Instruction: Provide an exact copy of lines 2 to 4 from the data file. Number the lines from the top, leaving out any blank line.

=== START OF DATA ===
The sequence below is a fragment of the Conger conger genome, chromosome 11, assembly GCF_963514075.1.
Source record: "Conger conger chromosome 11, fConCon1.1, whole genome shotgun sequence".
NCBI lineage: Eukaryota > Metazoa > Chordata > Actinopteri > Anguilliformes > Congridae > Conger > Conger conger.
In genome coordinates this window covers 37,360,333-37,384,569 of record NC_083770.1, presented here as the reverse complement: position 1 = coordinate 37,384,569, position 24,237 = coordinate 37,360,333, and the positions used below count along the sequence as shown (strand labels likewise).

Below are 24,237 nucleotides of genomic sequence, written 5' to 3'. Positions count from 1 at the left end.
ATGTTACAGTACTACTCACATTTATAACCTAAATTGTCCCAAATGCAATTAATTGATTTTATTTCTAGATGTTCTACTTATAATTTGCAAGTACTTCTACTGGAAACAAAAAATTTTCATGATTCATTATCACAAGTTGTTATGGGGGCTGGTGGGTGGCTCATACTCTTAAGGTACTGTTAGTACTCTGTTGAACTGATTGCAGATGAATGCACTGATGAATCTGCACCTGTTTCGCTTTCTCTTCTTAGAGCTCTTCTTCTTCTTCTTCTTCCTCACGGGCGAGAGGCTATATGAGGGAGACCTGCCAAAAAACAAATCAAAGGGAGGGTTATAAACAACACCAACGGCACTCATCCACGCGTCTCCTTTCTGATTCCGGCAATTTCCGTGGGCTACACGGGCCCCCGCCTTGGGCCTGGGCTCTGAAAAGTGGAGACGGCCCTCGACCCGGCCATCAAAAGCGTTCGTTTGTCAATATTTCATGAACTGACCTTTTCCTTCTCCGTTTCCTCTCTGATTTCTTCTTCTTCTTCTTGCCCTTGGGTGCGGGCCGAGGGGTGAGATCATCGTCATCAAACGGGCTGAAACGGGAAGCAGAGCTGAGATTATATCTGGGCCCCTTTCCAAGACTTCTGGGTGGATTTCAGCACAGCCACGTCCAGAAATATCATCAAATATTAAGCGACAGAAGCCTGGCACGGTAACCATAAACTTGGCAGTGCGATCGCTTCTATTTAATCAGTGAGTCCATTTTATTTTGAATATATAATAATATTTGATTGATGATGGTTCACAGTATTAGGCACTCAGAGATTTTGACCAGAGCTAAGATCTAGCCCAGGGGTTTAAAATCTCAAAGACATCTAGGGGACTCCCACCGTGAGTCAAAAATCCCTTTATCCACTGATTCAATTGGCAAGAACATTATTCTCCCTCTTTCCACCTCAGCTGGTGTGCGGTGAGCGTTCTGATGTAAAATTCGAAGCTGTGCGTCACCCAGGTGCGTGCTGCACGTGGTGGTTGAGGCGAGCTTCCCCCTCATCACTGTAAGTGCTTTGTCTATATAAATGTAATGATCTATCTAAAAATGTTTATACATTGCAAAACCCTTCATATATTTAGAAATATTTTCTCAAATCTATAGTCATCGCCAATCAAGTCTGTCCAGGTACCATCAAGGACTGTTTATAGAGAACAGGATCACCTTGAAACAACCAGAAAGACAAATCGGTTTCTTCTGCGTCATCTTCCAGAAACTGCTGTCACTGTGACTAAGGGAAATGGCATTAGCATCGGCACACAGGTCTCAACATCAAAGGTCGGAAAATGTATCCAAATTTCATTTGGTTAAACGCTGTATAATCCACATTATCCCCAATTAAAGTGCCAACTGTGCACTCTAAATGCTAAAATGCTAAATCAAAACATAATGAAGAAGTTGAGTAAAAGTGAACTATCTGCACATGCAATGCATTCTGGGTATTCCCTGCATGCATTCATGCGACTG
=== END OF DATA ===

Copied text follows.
Source record: "Conger conger chromosome 11, fConCon1.1, whole genome shotgun sequence".
NCBI lineage: Eukaryota > Metazoa > Chordata > Actinopteri > Anguilliformes > Congridae > Conger > Conger conger.
In genome coordinates this window covers 37,360,333-37,384,569 of record NC_083770.1, presented here as the reverse complement: position 1 = coordinate 37,384,569, position 24,237 = coordinate 37,360,333, and the positions used below count along the sequence as shown (strand labels likewise).